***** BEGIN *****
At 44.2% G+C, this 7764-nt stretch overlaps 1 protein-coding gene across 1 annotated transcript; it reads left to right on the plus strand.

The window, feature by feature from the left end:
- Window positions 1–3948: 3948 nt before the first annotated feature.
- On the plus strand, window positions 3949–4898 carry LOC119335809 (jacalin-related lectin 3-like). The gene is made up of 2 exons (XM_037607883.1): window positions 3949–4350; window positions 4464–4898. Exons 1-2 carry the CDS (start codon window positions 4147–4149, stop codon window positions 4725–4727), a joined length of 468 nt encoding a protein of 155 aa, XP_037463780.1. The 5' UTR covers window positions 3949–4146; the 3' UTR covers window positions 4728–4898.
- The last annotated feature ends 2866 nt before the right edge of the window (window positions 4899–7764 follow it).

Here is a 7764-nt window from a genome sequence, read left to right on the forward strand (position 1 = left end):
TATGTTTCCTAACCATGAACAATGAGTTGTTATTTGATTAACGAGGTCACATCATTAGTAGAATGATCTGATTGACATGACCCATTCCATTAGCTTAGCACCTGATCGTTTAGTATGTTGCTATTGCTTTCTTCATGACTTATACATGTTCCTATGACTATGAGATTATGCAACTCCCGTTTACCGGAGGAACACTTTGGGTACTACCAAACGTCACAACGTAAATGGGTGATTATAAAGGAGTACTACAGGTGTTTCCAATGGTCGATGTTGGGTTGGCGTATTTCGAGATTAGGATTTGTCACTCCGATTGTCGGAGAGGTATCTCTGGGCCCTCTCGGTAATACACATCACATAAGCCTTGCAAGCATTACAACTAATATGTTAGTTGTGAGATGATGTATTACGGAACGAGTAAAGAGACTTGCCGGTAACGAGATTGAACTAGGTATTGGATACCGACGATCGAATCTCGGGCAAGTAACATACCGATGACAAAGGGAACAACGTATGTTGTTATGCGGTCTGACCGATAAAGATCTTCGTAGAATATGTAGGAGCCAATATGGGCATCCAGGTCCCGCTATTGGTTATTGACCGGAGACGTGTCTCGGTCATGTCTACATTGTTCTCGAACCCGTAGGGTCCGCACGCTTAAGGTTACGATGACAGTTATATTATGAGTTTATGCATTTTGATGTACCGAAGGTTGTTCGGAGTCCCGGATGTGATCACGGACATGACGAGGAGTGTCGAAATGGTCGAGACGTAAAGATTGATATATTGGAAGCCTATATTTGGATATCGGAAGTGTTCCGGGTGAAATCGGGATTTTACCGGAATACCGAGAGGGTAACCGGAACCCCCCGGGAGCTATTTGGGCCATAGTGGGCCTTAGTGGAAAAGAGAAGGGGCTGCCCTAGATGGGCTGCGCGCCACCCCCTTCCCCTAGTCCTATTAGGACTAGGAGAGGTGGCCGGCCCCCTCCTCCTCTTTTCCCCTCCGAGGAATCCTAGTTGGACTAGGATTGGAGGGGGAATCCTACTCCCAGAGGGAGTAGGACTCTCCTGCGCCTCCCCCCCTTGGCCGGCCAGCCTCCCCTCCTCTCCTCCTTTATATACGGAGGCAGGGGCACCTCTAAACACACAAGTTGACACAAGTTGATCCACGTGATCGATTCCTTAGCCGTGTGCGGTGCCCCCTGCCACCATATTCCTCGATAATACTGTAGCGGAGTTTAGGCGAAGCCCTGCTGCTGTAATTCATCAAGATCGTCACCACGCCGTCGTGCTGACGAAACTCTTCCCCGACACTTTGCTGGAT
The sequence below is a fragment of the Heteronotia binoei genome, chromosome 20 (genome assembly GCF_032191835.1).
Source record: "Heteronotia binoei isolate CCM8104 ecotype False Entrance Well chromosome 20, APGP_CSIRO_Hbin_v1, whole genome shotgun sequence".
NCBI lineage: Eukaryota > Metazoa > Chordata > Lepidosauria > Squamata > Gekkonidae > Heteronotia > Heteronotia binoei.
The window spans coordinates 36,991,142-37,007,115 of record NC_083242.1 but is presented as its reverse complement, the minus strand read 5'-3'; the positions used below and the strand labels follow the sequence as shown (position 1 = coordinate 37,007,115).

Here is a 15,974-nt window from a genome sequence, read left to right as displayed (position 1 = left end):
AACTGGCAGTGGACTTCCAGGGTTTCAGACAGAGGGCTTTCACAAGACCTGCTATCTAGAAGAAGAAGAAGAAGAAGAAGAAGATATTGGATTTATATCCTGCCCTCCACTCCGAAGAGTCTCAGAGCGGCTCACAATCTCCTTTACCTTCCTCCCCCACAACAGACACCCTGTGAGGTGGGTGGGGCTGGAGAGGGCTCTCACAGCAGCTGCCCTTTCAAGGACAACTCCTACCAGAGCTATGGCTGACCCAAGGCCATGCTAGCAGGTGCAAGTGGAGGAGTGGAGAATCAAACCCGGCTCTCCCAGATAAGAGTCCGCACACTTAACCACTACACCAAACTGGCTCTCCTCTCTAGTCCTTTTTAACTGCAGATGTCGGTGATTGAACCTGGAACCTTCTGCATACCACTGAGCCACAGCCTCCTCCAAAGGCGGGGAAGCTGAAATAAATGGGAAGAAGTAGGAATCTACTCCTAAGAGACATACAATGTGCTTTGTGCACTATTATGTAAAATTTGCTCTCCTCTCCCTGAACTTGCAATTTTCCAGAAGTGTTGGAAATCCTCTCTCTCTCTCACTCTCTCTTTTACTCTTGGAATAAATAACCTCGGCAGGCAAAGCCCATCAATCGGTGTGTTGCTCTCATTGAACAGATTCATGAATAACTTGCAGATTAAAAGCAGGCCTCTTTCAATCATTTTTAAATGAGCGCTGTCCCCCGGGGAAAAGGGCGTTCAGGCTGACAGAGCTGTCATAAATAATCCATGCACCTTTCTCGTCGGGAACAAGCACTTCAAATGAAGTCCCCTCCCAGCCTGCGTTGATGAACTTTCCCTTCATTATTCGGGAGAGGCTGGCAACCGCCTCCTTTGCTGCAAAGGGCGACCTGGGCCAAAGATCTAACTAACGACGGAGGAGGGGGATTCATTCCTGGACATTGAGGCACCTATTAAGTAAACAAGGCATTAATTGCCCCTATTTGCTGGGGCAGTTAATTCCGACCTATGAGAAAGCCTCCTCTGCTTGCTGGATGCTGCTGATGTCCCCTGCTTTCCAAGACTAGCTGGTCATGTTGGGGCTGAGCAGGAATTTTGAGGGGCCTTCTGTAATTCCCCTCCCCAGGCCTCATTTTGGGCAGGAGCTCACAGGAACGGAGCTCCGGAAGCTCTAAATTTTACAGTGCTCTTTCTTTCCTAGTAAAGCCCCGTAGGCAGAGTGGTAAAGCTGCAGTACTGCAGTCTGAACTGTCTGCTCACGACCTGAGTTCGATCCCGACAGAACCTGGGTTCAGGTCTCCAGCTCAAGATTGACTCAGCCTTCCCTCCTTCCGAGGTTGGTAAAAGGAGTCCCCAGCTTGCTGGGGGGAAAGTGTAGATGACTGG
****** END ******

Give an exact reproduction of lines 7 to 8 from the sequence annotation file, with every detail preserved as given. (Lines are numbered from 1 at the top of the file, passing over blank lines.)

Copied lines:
TATGTTTCCTAACCATGAACAATGAGTTGTTATTTGATTAACGAGGTCACATCATTAGTAGAATGATCTGATTGACATGACCCATTCCATTAGCTTAGCACCTGATCGTTTAGTATGTTGCTATTGCTTTCTTCATGACTTATACATGTTCCTATGACTATGAGATTATGCAACTCCCGTTTACCGGAGGAACACTTTGGGTACTACCAAACGTCACAACGTAAATGGGTGATTATAAAGGAGTACTACAGGTGTTTCCAATGGTCGATGTTGGGTTGGCGTATTTCGAGATTAGGATTTGTCACTCCGATTGTCGGAGAGGTATCTCTGGGCCCTCTCGGTAATACACATCACATAAGCCTTGCAAGCATTACAACTAATATGTTAGTTGTGAGATGATGTATTACGGAACGAGTAAAGAGACTTGCCGGTAACGAGATTGAACTAGGTATTGGATACCGACGATCGAATCTCGGGCAAGTAACATACCGATGACAAAGGGAACAACGTATGTTGTTATGCGGTCTGACCGATAAAGATCTTCGTAGAATATGTAGGAGCCAATATGGGCATCCAGGTCCCGCTATTGGTTATTGACCGGAGACGTGTCTCGGTCATGTCTACATTGTTCTCGAACCCGTAGGGTCCGCACGCTTAAGGTTACGATGACAGTTATATTATGAGTTTATGCATTTTGATGTACCGAAGGTTGTTCGGAGTCCCGGATGTGATCACGGACATGACGAGGAGTGTCGAAATGGTCGAGACGTAAAGATTGATATATTGGAAGCCTATATTTGGATATCGGAAGTGTTCCGGGTGAAATCGGGATTTTACCGGAATACCGAGAGGGTAACCGGAACCCCCCGGGAGCTATTTGGGCCATAGTGGGCCTTAGTGGAAAAGAGAAGGGGCTGCCCTAGATGGGCTGCGCGCCACCCCCTTCCCCTAGTCCTATTAGGACTAGGAGAGGTGGCCGGCCCCCTCCTCCTCTTTTCCCCTCCGAGGAATCCTAGTTGGACTAGGATTGGAGGGGGAATCCTACTCCCAGAGGGAGTAGGACTCTCCTGCGCCTCCCCCCCTTGGCCGGCCAGCCTCCCCTCCTCTCCTCCTTTATATACGGAGGCAGGGGCACCTCTAAACACACAAGTTGACACAAGTTGATCCACGTGATCGATTCCTTAGCCGTGTGCGGTGCCCCCTGCCACCATATTCCTCGATAATACTGTAGCGGAGTTTAGGCGAAGCCCTGCTGCTGTAATTCATCAAGATCGTCACCACGCCGTCGTGCTGACGAAACTCTTCCCCGACACTTTGCTGGAT
The sequence below is a fragment of the Heteronotia binoei genome, chromosome 20 (genome assembly GCF_032191835.1).